Poetry | $15 ($14 direct from UDP)
Perfect-bound. 96 pp, 5 x 7 in.
Publication Date: December 13, 2012
Read Press Release (PDF)
Aaron McCollough’s fifth book, Underlight, is a dialogue of selves progressing through the Möbius turns of innocence and experience, materiality and faith, despair and reason. Underlight is a lyric inquiry into the problems of being and community. It opens itself gradually outward to embrace complication but also accountability as redemptive virtues in a life always on the brink of nihilism.
[ praise ]
Aaron McCollough’s poetry is a living system that is one part the assaulted world and one part the world’s conscious surveyor. In Underlight “a private sorrow drapes” revealing an ecology of disappointment where the poet reports “hearing at least feels like holding and where else does it go.” While the music here plumbs various shapes a final hour can take, it also insists we should never agree to an end without first having our most heartfelt say, “Making love, we used the dark for leverage.” Underlight is full of such impossible machines all doing emergency work.
Underlight shines its luminescence under bodies large and small. Desiccated spiders, fields of clover, a leaf’s spine, the anatomy of the soul, an entire forest’s understory, all unfold under this stunning light. Drawn in through vision, the urge to see becomes the urge to hold, however tenuous such holdings might be. But what is held in this book is held aside in ecstasy, until even what I knew I held—my own body—stands beside me. Under “the pressure and underlight, / where soul is burin / and self is soft line away,” I look at looking. I am blinded by this book’s dark beauty, its careful precision, its generous offerings. I cannot look away.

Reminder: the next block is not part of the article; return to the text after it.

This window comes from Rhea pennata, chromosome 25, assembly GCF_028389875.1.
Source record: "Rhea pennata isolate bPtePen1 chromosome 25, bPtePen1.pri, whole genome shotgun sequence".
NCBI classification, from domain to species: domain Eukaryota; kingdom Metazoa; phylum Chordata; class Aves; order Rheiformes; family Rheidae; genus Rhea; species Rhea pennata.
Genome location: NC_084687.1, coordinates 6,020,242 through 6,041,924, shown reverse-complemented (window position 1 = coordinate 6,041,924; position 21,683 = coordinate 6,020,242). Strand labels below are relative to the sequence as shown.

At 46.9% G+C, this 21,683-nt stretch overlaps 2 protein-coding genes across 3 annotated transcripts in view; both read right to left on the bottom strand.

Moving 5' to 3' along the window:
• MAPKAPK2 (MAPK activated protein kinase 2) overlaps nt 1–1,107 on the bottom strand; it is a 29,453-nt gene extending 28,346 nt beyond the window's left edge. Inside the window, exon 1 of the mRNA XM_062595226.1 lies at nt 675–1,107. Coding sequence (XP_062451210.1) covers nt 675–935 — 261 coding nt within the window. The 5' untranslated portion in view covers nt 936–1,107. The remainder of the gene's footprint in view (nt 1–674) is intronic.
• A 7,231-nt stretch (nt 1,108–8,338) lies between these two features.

[ excerpt ]
Whatever happens in increments
– the coffee ring
in the corner of this page dimmer than the last –
happens as premonition and anamnesis
No surprise I think I smell a fugue
coming on those golden numbers
more like church bells
So hard at work not minding
the gap it feels like revelation to fall
in bed and worry about infinity,
adjacency, how much you will miss
loving the person beside you in increments
how much you are missing I mean and
will be once stepped out of
Photo credit: Lisa Campbell
Aaron McCollough is the author of No Grave Can Hold My Body Down (2011), Little Ease (2006), Double Venus (2003), and Welkin (2002). He is the librarian for English Language and Literature and for Comparative Literature at the University of Michigan's Hatcher Graduate Library. He lives in Ann Arbor.